Peter Hain's attempt to "get on with my cabinet jobs" is unlikely to succeed. The Secretary of State for Work and Pensions – and Wales – admits that he has broken the law, by failing to declare on time £103,000 of donations to his campaign for the Labour deputy leadership. Curiously, the law is unclear about the penalties for late disclosure, but Mr Hain is also being investigated by the Parliamentary Standards Commissioner. The failure to declare funding is, almost by definition, also a breach of Parliament's rules on the Register of Members' Interests.
The most severe penalty the Commissioner can impose would be to suspend Mr Hain from membership of the Commons. By convention, he would not continue to serve as a minister if he were censured in this way. But the Prime Minister could save time, embarrassment and a modicum of honour by inviting Mr Hain to leave the Government forthwith.
Mr Hain's best line of defence might have been that his campaign for the deputy leadership was miserably unsuccessful. His political career could hardly be said to have gained from the money raised so chaotically. That would have been beside the point, but at least it would have shown a little of the self-deprecating humour that can sometimes get a politician out of a tight spot.
Mr Hain's excuses have been as lacking in credibility as they have been in humour. When he published what he called "full details" of his undeclared donations last week, he said: "I gave my campaign for office within the Labour Party second priority to my government responsibilities." "I was busy" is not an excuse normally accepted by a court. Nor is it one accepted by his own Work and Pensions Department, which runs a poster campaign declaring: "No ifs, no buts: benefit fraud is a crime."
The important part of Mr Hain's statement last week was his claim that "immediately I became aware on 29 November 2007 that these donations had not been declared within the required timescale, I took steps to inform the Electoral Commission". This was stretching the truth. What he said on 29 November was that he had failed to register a donation of £5,000 from Jon Mendelsohn, the man later brought in by Gordon Brown as chief Labour Party fundraiser – a donation, incidentally, that does not appear on the "full" list Mr Hain published last week. It was not until 3 December that he admitted there were further donations that had not been "registered as they should have been", and that he would make a full declaration in due course. In both cases, his statements were prompted not by answers he solicited from his campaign team, but by journalists' questions.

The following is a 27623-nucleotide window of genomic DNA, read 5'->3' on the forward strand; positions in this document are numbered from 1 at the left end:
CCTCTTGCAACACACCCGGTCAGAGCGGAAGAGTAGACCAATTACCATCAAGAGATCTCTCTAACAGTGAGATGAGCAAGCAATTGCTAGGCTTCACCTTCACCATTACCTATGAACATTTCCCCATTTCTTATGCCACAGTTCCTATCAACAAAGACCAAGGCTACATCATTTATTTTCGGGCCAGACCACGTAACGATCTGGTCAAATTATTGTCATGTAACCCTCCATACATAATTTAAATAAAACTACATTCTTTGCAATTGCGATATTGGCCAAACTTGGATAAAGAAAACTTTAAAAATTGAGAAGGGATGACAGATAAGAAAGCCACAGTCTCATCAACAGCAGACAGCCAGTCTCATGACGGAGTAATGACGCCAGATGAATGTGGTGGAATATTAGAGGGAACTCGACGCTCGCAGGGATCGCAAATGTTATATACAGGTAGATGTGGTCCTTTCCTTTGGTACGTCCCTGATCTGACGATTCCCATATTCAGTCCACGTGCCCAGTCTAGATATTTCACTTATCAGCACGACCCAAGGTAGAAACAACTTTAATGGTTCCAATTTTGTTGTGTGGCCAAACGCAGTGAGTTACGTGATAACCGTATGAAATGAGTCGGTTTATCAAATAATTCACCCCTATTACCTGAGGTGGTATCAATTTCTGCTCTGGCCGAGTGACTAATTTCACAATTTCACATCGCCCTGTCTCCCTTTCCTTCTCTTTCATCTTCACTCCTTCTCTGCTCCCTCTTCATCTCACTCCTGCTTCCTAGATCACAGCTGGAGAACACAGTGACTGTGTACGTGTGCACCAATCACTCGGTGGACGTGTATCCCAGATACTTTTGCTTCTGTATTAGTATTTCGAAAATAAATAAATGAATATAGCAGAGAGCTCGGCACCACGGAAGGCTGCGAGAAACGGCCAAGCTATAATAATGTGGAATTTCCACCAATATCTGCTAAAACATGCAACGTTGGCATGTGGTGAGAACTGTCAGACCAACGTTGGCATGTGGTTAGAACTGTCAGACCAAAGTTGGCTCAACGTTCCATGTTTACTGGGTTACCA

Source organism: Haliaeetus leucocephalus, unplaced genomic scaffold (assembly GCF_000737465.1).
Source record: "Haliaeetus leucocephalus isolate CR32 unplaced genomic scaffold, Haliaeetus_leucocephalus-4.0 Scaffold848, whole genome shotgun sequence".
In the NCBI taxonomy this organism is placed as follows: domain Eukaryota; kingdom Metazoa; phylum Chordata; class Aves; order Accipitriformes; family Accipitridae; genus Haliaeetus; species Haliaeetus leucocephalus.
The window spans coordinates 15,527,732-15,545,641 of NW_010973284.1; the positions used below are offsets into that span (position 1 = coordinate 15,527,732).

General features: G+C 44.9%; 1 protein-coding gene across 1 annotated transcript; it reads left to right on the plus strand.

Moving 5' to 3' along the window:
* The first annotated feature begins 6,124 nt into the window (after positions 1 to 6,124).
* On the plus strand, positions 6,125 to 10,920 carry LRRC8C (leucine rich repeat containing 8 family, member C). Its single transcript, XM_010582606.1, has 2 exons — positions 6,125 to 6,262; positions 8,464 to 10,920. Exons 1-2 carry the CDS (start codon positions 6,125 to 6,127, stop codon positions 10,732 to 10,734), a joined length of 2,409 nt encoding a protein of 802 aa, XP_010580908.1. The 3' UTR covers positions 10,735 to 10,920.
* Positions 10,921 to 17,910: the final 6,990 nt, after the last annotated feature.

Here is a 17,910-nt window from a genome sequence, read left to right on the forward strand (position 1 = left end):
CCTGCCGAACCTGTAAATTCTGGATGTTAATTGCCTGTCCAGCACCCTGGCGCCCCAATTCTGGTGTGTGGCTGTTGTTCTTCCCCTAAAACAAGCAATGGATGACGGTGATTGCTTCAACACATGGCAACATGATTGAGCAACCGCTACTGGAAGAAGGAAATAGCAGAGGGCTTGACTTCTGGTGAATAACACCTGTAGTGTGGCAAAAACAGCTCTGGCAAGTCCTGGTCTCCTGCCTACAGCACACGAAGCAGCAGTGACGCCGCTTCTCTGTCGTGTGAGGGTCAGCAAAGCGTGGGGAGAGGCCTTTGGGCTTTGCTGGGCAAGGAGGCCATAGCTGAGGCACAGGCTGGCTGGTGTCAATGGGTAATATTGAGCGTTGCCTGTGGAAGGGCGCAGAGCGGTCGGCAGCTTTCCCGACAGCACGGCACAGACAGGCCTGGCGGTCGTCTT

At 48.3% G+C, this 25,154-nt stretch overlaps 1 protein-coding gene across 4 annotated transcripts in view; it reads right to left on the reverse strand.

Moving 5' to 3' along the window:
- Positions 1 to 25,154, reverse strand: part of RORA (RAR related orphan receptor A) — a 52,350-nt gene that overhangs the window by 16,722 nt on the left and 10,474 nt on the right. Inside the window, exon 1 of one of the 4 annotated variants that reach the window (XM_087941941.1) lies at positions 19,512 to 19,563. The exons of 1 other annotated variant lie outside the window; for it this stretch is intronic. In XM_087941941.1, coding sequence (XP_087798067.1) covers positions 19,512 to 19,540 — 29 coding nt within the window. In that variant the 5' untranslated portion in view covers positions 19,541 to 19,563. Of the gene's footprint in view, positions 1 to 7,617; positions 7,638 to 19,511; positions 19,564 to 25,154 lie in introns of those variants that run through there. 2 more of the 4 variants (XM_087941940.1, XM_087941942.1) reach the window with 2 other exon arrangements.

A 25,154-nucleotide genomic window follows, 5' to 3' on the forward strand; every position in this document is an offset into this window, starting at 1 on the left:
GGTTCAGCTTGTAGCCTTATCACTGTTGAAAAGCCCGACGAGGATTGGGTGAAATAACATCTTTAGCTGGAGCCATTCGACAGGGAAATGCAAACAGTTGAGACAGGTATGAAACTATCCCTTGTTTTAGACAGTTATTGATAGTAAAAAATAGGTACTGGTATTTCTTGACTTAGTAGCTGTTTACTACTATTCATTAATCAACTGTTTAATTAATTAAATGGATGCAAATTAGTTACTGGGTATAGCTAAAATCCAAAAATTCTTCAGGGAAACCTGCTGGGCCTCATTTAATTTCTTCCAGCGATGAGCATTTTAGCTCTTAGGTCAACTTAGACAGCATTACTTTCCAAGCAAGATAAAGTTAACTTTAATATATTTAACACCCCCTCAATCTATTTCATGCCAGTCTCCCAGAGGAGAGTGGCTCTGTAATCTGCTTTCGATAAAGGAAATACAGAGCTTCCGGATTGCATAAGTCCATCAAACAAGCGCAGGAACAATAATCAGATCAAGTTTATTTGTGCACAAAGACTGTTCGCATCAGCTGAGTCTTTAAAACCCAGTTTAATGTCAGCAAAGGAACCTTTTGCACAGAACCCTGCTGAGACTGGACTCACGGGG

Mr Brown's attempt to push funding irregularities into a box marked "Tony Blair is history" makes it particularly important to take a firm line with Mr Hain. Especially after a week in which Mr Blair and large sums of money have again been in the headlines, albeit in the different moral context of the former prime minister's private earnings. Mr Blair took an aggressive approach to Labour Party finance in which ends justified means.
At the start of his premiership, it simply failed to occur to Mr Blair that there might be a conflict of interest between Bernie Ecclestone's £1m donation and government policy on tobacco advertising. Towards the end of his time, he thought he could get away with circumventing his own laws to take secret loans from people he would later try to put in the Lords. This newspaper claims some of the credit for the failure of the cash-for-honours scam, and we thought Mr Brown had learnt the lessons of his predecessor's cavalier approach.
So he had, but the re-education process has been imperfect. The story of the £600,000 given to Labour by David Abrahams through intermediaries revealed that some of the personnel and practices of the Blair era had been allowed to continue into the Age of Change. Mr Brown found his coat was snagged on two hooks that might have implicated him in the culture of his predecessor.
One was Harriet Harman, whose successful campaign for Labour's deputy leadership, with Mr Brown's discreet support, took £5,000 from a third party without realising it came from Mr Abrahams. Her "honest mistake" defence was credible enough. The other was Mr Mendelsohn, who knew about Mr Abrahams's unconventional funding when he arrived at Labour HQ, and said that he had been intending to straighten it out when the story broke in November. It was a less convincing excuse than Ms Harman's, but for want of evidence to the contrary, it was only fair to give him the benefit of the doubt.
Mr Hain's casual attitude to his campaign finances provides a third hook on which Mr Brown may find himself and his government held back by the culture of the Blair years. In order to make a clean break, Mr Hain must go.